The New Guidance also identifies several specific points for inclusion as risk factors that public companies should consider in crafting their cybersecurity disclosure. These areas include:
- The occurrence of discrete cybersecurity incidents, “including their severity and frequency;”
- The probability and “potential magnitude” of future incidents;
- The adequacy of preventative actions taken to reduce cybersecurity risks and associated costs;
- Aspects of the company’s business that influence the potential risk of cybersecurity incidents, “including industry-specific risks and third party supplier and service provider risks;”
- The costs associated with maintaining cybersecurity policies and procedures, including insurance costs;
- Existing or pending laws or regulations that may affect a company’s cybersecurity obligations;
- The “potential for reputational harm” caused by cybersecurity incidents; and
- Any litigation, regulatory investigation, and/or remediation costs associated with cybersecurity incidents.
Cybersecurity Risk Management and Insider Trading Policies
In addition to clarifying the disclosure requirements with respect to cybersecurity issues, the New Guidance identifies two additional areas of concern that public companies should consider in the context of cybersecurity and related disclosure.
First, public companies must design and maintain policies and procedures to help manage cybersecurity risks and respond to incidents as they occur. Importantly, such policies must include “appropriate disclosure controls and procedures” that facilitate timely communication of material events to management, including through an “up the corporate ladder” approach, and thereby ensure timely public disclosure. The New Guidance also points to a company’s board of directors as having a crucial role in risk management and oversight. As such, it is vital that directors understand the extent and nature of cybersecurity risk and receive regular updates on cybersecurity matters so that they are able to properly administer and assess these policies and procedures. This means that cybersecurity polices “should not be limited to disclosure specifically required, but should also ensure timely collection and evaluation of information potentially subject to required disclosure, or relevant to an assessment of the need to disclose developments and risks that pertain to the company’s business.” Thus, under the New Guidance, appropriate cybersecurity policies should help companies “identify cybersecurity risks and incidents, assess and analyze their impact on a company’s business, evaluate the significance associated with such risks and incidents, provide for open communications between technical experts and disclosure advisors, and make timely disclosures regarding such risks and incidents."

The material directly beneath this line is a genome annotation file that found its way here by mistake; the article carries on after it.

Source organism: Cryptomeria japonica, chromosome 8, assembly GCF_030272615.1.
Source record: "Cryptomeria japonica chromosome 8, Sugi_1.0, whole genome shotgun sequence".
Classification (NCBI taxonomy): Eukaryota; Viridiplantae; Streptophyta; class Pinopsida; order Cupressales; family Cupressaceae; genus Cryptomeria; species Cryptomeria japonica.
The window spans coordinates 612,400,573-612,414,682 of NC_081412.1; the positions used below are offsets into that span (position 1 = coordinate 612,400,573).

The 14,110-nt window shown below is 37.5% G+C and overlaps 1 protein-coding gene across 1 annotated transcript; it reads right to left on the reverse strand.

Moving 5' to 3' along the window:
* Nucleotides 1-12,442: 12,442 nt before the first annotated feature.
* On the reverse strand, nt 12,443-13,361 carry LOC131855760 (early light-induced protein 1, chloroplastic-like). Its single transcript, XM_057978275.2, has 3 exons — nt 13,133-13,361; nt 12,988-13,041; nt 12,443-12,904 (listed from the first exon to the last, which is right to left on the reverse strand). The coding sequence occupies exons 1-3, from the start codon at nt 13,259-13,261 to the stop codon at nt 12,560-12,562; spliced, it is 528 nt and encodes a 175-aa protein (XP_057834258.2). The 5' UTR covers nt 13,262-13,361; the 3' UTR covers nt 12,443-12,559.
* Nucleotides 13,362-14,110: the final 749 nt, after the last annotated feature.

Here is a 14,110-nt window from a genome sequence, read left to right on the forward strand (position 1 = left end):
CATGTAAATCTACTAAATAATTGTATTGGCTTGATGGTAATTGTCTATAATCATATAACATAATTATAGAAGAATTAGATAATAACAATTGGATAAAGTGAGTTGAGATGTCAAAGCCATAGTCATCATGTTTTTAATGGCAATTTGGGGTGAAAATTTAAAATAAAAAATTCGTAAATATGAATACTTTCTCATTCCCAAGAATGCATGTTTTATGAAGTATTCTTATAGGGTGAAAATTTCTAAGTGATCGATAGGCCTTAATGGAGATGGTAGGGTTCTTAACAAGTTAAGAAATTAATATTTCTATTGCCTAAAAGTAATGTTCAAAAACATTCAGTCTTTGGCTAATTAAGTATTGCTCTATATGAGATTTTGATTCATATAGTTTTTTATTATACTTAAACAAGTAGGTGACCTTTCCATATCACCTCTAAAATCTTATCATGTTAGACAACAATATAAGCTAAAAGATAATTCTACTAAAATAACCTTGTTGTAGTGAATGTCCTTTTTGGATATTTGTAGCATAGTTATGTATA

Second, public companies should consider adopting insider trading policies that specifically prohibit management and other corporate insiders from trading on the basis of material non-public information regarding a cybersecurity risk or incident. As the New Guidance notes, “information about a company’s cybersecurity risks and incidents may be material nonpublic information, and directors, officers, and other corporate insiders would violate antifraud provisions if they trade the company’s securities in breach of their duty of trust or confidence while in possession of that material nonpublic information.”
Once a company has become aware of a material risk or cybersecurity event, the New Guidance indicates, it is expected to “make appropriate disclosure timely and sufficiently prior to the offer and sale of securities and to take steps to prevent directors and officers (and other corporate insiders who were aware of these matters) from trading its securities until investors have been appropriately informed about the incident or risk.” The New Guidance suggests enacting appropriate procedural safeguards to ensure that insider trading does not occur while cybersecurity events are being investigated, or before they are publicly disclosed. To that end, event-specific blackout periods would serve as an effective prophylactic measure against illegal trading, while also avoiding the appearance of improper conduct following the event.